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The Toronto Sun CareerConnection

Behavioural-based interview questions

By Vicky Smith
Sun Media


Many employers are now using behavioural-based interview questions. Such a question often starts with: "Give me a specific example" or "Describe a situation where" or "Tell me about a time when."

Behavioural interviews have become popular because of a strong belief that the most accurate predictor of future performance is past performance in similar situations. The interviewer determines behaviours, knowledge, skills and abilities for the job and creates situational questions to uncover the candidate's profile in the relevant areas.

In answering behavioural-based questions describe:
  • Situation or task -- give a specific example of an event -- a moment in time. This situation can be from a previous job, volunteer work or non-work experience.
  • Action you took -- describe what you did in that particular situation.
  • Results you achieved -- What happened? How did the event end? What did you accomplish? What did you learn?

    You need to paint a picture of the situation so it will stand out in the interviewer's mind.

    You can find more than 100 typical job interview questions at: www.quintcareers.com/interview_question_database/interview_questions.html and at www.quintcareers.com/sample_behavioral.html.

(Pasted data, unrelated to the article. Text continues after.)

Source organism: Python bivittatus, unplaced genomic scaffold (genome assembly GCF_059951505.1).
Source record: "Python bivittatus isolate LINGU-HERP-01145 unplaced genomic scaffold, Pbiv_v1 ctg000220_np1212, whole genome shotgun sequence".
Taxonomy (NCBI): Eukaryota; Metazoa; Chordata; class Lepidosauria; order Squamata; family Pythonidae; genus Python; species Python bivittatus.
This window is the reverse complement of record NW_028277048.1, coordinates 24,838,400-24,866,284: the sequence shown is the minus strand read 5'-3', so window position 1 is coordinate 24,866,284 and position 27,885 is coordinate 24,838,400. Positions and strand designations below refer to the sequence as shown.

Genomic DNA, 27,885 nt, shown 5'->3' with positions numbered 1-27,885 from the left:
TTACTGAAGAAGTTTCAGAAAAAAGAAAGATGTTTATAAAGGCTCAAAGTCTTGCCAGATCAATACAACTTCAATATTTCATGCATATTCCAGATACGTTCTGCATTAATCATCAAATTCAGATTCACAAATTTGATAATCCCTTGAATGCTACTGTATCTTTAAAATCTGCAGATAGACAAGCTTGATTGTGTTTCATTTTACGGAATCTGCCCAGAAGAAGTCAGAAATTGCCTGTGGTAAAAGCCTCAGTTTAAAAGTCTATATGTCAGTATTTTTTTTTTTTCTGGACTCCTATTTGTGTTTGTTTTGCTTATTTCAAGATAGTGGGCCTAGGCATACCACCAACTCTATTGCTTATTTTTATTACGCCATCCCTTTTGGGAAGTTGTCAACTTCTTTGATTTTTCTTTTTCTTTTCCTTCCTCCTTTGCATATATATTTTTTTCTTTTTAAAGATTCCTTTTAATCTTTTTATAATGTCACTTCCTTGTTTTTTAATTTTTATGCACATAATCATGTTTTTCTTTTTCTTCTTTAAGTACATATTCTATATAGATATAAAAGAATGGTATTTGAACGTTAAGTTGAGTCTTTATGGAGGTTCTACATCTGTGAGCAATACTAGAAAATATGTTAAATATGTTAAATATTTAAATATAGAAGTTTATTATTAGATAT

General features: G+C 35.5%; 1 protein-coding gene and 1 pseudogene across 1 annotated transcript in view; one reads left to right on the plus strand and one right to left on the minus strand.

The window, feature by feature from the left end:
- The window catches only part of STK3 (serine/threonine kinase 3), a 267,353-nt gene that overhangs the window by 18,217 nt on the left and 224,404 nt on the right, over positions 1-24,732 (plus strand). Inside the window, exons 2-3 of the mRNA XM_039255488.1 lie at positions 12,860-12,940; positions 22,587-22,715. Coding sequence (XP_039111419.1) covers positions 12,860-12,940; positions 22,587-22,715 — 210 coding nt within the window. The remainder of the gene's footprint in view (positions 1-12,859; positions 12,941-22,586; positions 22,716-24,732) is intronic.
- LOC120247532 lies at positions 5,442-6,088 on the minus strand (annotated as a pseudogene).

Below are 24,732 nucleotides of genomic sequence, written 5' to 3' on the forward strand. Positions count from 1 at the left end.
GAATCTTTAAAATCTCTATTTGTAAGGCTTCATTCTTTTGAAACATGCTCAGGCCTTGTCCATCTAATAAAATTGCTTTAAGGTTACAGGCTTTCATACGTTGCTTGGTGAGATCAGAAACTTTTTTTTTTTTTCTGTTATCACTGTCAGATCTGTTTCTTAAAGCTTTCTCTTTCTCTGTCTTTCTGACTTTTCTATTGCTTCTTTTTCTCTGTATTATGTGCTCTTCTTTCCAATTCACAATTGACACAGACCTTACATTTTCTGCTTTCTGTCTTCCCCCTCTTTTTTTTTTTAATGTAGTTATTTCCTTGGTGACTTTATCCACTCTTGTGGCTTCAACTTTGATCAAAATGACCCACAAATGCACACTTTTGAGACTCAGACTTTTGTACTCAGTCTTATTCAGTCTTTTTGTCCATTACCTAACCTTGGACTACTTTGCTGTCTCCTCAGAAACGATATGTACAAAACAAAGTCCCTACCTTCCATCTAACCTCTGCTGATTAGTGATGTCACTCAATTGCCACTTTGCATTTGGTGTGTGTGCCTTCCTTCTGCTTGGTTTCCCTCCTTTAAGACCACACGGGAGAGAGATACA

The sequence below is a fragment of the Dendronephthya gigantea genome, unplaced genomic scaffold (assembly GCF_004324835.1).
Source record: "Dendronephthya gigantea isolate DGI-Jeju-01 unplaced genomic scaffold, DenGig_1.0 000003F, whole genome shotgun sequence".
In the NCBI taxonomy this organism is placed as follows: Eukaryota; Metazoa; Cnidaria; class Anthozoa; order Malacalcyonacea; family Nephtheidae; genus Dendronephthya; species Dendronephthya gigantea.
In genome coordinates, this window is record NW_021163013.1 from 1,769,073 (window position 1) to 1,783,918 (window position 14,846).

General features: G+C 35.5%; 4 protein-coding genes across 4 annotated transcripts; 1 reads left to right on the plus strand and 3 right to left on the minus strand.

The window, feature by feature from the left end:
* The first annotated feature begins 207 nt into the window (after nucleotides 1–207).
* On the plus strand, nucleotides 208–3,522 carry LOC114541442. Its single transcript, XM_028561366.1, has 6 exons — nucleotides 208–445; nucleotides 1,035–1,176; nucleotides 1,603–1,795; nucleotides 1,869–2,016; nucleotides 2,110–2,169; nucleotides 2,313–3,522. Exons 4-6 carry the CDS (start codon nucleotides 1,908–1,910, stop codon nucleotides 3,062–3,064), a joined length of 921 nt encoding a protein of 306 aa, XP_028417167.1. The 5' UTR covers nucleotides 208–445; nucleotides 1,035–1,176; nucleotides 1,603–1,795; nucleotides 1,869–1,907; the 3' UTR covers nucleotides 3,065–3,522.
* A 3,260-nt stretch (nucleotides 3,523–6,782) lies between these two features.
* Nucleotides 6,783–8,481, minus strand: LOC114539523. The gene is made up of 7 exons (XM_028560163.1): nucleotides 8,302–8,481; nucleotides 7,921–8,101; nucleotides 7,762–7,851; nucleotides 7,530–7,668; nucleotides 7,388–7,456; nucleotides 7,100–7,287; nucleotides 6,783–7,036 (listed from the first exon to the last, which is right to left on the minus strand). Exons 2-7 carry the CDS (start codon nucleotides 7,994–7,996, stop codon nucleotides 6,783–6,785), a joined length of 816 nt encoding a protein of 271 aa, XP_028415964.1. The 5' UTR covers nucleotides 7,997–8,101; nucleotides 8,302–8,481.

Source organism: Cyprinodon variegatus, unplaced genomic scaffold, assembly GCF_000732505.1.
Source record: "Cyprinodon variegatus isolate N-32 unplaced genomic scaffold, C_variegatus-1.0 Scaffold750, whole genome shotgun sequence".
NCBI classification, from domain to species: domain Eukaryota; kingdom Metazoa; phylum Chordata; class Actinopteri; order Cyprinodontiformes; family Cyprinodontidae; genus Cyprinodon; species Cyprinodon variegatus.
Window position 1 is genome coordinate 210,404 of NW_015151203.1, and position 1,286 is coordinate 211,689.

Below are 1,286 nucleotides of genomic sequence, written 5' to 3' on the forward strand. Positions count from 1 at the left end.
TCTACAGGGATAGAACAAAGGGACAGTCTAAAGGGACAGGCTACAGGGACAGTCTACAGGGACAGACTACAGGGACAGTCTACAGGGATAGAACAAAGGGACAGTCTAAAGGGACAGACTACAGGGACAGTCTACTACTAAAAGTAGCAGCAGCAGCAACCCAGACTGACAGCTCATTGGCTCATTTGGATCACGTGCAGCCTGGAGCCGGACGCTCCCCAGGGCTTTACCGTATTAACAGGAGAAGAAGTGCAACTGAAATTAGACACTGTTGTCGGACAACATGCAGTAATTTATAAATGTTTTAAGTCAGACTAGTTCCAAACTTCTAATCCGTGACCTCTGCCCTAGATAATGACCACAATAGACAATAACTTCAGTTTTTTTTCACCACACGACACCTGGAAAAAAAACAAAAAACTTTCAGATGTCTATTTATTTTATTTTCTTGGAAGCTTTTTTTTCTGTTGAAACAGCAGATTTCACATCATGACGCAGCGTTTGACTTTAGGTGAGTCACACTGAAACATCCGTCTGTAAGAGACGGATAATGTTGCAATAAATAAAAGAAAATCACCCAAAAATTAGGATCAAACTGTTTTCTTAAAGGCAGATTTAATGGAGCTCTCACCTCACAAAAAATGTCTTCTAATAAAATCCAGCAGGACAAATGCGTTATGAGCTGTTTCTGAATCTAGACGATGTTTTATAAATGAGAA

There are universal traits that are important to employers today. Prepare good examples of how you demonstrated the following qualities:
  • A willing attitude was rated as the most important character trait.
  • The ability to communicate was rated second.
  • The ability to critically think and innovate on the job.
  • Willingness to take responsibility.
  • A positive outlook on getting along with others -- team player.
  • Being flexible and open to suggestions and task performance -- ability to adapt to change.
  • Enthusiastic, demonstrating job motivation.

    Closing an interview effectively can create another lasting impression and can impact your opportunity to get hired. Always prepare three to five good questions related to the company. Those questions should concern the company itself, rather than issues about compensation, vacation or benefits.

    At the end of the interview, give a short summary statement as to why you should be hired for this position. If you are interested in the job, confidently state that you would like this position.

    Thank the interviewer for her/his time and ask what will happen next.

    -- Vicky Smith



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